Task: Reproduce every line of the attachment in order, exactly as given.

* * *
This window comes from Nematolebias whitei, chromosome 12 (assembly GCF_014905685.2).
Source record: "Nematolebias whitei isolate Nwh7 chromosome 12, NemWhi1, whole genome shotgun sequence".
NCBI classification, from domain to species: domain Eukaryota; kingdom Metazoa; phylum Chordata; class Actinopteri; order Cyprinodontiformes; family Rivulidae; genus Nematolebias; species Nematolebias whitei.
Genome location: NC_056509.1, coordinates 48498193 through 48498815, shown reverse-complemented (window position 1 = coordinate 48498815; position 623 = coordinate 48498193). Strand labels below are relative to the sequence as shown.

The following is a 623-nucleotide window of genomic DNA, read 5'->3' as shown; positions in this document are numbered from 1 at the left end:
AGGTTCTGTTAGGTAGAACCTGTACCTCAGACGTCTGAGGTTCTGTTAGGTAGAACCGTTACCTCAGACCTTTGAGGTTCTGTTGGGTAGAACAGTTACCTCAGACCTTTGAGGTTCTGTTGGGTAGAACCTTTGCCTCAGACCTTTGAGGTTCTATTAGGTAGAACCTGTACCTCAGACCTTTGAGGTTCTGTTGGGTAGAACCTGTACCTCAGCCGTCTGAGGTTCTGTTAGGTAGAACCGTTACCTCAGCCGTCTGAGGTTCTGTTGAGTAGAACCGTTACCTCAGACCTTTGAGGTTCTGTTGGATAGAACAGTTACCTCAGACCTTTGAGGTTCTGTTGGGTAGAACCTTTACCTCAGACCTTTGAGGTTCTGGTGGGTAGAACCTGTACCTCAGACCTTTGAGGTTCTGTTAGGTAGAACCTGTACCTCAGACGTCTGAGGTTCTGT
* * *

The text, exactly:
This window comes from Nematolebias whitei, chromosome 12 (assembly GCF_014905685.2).
Source record: "Nematolebias whitei isolate Nwh7 chromosome 12, NemWhi1, whole genome shotgun sequence".
NCBI classification, from domain to species: domain Eukaryota; kingdom Metazoa; phylum Chordata; class Actinopteri; order Cyprinodontiformes; family Rivulidae; genus Nematolebias; species Nematolebias whitei.
Genome location: NC_056509.1, coordinates 48498193 through 48498815, shown reverse-complemented (window position 1 = coordinate 48498815; position 623 = coordinate 48498193). Strand labels below are relative to the sequence as shown.

The following is a 623-nucleotide window of genomic DNA, read 5'->3' as shown; positions in this document are numbered from 1 at the left end:
AGGTTCTGTTAGGTAGAACCTGTACCTCAGACGTCTGAGGTTCTGTTAGGTAGAACCGTTACCTCAGACCTTTGAGGTTCTGTTGGGTAGAACAGTTACCTCAGACCTTTGAGGTTCTGTTGGGTAGAACCTTTGCCTCAGACCTTTGAGGTTCTATTAGGTAGAACCTGTACCTCAGACCTTTGAGGTTCTGTTGGGTAGAACCTGTACCTCAGCCGTCTGAGGTTCTGTTAGGTAGAACCGTTACCTCAGCCGTCTGAGGTTCTGTTGAGTAGAACCGTTACCTCAGACCTTTGAGGTTCTGTTGGATAGAACAGTTACCTCAGACCTTTGAGGTTCTGTTGGGTAGAACCTTTACCTCAGACCTTTGAGGTTCTGGTGGGTAGAACCTGTACCTCAGACCTTTGAGGTTCTGTTAGGTAGAACCTGTACCTCAGACGTCTGAGGTTCTGT